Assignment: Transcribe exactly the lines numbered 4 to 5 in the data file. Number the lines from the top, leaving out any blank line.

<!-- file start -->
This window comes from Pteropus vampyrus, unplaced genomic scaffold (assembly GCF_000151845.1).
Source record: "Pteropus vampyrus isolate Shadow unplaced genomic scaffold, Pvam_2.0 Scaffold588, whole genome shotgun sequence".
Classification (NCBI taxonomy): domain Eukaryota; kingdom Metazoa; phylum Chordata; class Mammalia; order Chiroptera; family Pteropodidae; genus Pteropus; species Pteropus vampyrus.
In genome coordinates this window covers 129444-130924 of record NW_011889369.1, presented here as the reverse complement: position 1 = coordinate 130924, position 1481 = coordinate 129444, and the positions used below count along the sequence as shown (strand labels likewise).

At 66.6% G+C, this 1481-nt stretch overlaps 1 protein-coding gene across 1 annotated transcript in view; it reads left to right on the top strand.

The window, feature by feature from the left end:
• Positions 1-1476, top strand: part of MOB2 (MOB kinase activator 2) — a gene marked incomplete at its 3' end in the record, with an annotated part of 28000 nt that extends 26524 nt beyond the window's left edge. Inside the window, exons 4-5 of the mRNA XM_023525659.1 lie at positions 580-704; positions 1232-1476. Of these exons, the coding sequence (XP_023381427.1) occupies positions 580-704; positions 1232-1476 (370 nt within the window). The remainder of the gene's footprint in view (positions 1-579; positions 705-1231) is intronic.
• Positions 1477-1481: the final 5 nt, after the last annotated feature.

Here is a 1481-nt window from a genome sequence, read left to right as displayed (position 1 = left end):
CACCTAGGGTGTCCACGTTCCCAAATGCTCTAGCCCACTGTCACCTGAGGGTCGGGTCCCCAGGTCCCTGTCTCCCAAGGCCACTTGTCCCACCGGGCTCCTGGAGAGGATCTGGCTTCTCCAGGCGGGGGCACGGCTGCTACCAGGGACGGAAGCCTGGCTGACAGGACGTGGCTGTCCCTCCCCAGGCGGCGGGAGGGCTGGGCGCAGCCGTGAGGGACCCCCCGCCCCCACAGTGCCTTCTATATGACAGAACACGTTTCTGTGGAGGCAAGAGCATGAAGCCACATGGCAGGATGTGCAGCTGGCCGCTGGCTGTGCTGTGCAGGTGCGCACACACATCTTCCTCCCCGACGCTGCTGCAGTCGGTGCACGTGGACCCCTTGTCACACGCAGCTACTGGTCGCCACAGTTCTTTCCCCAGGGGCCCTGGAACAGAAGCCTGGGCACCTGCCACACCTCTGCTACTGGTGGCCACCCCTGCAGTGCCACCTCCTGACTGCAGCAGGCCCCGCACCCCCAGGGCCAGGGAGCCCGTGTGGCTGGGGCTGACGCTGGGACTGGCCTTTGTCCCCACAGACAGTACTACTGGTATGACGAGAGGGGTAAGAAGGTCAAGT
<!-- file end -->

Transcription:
In genome coordinates this window covers 129444-130924 of record NW_011889369.1, presented here as the reverse complement: position 1 = coordinate 130924, position 1481 = coordinate 129444, and the positions used below count along the sequence as shown (strand labels likewise).

At 66.6% G+C, this 1481-nt stretch overlaps 1 protein-coding gene across 1 annotated transcript in view; it reads left to right on the top strand.